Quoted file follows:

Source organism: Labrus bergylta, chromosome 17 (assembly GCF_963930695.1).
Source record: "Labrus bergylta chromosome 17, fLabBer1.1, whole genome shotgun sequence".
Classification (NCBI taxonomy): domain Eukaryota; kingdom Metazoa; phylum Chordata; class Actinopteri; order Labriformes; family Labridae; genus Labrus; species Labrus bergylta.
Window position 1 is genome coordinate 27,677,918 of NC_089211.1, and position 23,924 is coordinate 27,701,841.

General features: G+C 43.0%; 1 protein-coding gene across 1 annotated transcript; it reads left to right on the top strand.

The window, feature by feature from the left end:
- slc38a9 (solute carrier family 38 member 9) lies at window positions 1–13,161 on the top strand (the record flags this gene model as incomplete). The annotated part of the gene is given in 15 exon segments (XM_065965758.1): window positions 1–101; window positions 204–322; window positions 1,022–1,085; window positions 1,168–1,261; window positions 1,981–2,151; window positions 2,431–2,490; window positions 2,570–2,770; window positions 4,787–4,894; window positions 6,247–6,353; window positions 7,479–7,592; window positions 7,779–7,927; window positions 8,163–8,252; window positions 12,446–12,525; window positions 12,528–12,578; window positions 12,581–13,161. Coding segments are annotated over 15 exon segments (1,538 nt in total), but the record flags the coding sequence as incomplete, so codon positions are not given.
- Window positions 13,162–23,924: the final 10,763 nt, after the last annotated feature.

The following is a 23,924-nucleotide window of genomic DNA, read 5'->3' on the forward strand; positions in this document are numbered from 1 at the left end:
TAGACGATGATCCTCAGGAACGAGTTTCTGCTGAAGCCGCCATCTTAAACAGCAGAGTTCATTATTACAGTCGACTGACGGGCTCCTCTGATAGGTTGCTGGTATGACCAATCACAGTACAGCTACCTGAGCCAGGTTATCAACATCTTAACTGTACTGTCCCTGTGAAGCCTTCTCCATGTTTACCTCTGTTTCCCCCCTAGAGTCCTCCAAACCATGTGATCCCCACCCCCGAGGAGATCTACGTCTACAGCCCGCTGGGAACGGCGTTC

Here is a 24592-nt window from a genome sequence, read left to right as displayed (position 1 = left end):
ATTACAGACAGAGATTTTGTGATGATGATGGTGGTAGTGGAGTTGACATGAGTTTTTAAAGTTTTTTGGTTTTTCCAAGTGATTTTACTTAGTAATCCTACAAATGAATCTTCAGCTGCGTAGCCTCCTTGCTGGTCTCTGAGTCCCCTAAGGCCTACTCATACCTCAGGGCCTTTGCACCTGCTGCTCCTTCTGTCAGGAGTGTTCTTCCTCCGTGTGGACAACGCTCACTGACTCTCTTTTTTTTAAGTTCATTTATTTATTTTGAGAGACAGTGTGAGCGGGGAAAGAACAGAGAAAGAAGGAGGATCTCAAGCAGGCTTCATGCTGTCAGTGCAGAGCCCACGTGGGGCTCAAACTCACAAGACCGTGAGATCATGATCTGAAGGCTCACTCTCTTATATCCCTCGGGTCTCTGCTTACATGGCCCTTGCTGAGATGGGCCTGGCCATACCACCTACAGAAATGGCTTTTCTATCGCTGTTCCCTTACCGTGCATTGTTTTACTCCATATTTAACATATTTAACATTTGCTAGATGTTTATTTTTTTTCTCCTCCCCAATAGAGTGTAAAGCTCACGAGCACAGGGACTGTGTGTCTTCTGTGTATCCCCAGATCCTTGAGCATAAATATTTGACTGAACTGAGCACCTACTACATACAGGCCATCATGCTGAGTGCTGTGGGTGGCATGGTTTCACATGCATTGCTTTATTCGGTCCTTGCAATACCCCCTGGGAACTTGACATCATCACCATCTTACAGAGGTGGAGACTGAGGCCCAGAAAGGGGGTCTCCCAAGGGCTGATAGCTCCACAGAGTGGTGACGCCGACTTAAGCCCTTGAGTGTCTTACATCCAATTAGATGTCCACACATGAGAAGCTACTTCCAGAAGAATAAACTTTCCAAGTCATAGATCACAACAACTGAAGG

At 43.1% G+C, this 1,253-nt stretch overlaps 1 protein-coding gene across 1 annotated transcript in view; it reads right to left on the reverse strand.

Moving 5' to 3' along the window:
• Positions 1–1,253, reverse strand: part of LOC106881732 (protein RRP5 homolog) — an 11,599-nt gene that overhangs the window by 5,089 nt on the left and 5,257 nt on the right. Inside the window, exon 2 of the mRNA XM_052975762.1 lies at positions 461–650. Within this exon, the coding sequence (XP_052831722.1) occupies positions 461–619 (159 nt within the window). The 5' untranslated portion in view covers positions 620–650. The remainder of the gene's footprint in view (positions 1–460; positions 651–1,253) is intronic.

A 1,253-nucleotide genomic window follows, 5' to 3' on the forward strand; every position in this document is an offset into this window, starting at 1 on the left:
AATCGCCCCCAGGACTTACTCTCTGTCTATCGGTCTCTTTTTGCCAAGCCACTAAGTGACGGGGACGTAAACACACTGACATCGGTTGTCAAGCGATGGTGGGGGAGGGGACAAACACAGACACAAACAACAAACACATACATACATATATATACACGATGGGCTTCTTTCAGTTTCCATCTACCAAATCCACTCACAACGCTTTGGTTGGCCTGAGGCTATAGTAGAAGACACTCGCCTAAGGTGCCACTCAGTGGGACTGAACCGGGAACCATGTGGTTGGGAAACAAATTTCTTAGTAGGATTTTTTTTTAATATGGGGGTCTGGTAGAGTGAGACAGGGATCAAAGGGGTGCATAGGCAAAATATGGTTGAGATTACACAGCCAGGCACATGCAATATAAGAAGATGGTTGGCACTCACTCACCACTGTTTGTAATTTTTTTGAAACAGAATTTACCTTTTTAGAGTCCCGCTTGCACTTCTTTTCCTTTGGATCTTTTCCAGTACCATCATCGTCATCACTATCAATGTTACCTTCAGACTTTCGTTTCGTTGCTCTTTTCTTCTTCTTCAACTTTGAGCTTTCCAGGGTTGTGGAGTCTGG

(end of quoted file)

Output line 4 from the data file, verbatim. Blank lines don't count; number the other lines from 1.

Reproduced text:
Window position 1 is genome coordinate 27,677,918 of NC_089211.1, and position 23,924 is coordinate 27,701,841.